Trichomoniasis is a sexually transmitted disease caused by the parasite Trichomonas vaginalis.
Trichomonas vaginitis; Trich
Trichomoniasis is found worldwide. In the United States, the highest number of cases are seen in women between age 16 and 35. Trichomonas vaginalis is spread through penis-to-vagina intercourse or vulva-to-vulva contact with an infected partner. The parasite cannot survive in the mouth or rectum.
The disease can affect both men and women, but the symptoms differ between the two groups. The infection usually does not cause symptoms in men and goes away on its own in a few weeks.
- Burning after urination or ejaculation
- Itching of urethra
- Slight discharge from urethra
Occasionally, some men with trichomoniasis may develop prostatitis or epididymitis from the infection.
A pelvic examination reveals red blotches vaginal wall or cervix. A wet prep (microscopic examination of discharge) shows the infection-causing organisms in vaginal fluids. A pap smear may also diagnose the condition.
The disease can be hard to diagnose in men. Men are treated if the infection is diagnosed in any of their sexual partners. Men may also be treated if they have ongoing symptoms of urethral burning or itching despite treatment for gonorrhea and chlamydia.
With proper treatment, the outcome is likely to be excellent.
Call for an appointment with your health care provider if any unusual vaginal discharge or irritation is noted.
Also call for an appointment if you suspect that you have been exposed to the disease.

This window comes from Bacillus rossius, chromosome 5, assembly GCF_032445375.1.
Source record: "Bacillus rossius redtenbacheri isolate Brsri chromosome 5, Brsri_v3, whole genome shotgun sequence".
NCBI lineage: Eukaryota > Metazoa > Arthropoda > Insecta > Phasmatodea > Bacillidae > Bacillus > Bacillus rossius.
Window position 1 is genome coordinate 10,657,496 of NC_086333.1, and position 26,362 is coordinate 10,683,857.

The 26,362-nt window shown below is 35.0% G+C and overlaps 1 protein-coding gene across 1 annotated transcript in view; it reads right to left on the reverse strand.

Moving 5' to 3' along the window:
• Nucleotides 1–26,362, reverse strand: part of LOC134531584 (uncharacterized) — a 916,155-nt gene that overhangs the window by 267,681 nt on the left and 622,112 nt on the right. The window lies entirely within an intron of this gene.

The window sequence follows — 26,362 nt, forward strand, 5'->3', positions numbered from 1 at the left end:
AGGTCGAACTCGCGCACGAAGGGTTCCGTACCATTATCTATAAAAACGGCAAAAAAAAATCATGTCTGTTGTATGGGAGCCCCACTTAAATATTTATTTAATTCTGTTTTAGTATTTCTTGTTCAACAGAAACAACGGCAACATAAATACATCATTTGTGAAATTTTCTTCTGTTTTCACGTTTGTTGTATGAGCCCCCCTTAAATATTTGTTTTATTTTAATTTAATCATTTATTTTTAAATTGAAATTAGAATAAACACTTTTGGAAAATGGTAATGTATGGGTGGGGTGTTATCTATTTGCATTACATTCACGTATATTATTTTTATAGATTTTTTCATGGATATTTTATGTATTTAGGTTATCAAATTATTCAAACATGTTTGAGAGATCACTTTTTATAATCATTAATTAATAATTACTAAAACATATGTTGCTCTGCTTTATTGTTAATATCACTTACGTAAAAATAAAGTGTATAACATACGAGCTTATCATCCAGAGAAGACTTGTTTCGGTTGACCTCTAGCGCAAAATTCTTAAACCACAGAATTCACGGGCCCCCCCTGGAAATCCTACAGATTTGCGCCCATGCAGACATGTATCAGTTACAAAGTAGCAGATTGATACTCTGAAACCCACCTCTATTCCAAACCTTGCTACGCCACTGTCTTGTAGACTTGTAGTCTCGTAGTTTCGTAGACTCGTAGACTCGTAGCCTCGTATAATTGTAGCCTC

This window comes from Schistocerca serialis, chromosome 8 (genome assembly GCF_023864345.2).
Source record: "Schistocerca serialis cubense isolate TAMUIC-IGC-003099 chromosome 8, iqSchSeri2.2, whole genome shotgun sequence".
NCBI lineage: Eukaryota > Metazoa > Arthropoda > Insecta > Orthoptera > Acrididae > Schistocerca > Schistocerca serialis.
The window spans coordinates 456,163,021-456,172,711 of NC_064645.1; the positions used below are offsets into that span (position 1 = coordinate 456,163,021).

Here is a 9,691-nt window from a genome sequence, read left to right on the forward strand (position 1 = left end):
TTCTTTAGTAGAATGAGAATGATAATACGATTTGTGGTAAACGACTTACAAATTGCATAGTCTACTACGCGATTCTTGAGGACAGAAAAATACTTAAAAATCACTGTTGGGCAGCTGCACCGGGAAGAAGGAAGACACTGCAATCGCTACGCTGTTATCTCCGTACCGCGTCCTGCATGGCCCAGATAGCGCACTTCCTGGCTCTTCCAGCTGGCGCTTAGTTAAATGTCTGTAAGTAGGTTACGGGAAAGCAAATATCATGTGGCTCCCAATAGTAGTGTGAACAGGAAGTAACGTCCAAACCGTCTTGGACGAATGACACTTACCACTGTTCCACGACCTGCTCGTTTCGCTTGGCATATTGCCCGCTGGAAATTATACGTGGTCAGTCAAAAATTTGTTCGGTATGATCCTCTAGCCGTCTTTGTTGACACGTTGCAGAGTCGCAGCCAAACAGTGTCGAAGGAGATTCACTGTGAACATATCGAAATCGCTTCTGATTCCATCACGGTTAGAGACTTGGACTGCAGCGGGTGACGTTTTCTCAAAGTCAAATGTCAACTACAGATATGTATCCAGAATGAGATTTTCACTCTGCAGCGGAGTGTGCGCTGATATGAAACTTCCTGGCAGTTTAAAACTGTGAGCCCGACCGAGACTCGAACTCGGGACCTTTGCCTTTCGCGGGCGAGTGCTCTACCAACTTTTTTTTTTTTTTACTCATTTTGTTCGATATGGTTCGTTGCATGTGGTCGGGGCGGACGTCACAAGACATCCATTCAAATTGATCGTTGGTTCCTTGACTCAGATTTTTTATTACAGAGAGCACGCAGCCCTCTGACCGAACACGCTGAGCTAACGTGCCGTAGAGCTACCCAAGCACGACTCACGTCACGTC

Long-term infection may cause changes in the tissue on the cervical surface. These changes may be seen on a routine Pap smear. In such cases, treatment should be started and the Pap smear repeated 3 to 6 months later.
Treatment of trichomoniasis helps prevents the spread of the disease to sexual partners. Trichomoniasis is common among persons with HIV.
The antibiotic metronidazole is commonly used to cure the infection. An alternative drug is called Tinidazole You should not drink alcohol while taking the medicine and for 48 hours afterwards. Doing so can cause severe nausea and vomiting.
Avoid sexual intercourse until treatment has been completed. Sexual partners should be treated at the same time, even if they have no symptoms.
A monogamous sexual relationship with a known healthy partner can help reduce the risk of sexually transmitted diseases, including trichomoniasis.
Other than total abstinence, condoms remain the best and most reliable protection against sexually transmitted diseases. Condoms must be used consistently and correctly.
Van Vranken M. Prevention and treatment of sexually transmitted diseases: An update. American Family Physician. 2007 Dec;76(12).
Review Date: 9/28/2008
Reviewed By: Jatin M. Vyas, PHD, MD, Instructor in Medicine, Harvard Medical School, Assistant in Medicine, Division of Infectious Disease, Massachusetts General Hospital. Also reviewed by David Zieve, MD, MHA, Medical Director, A.D.A.M., Inc.
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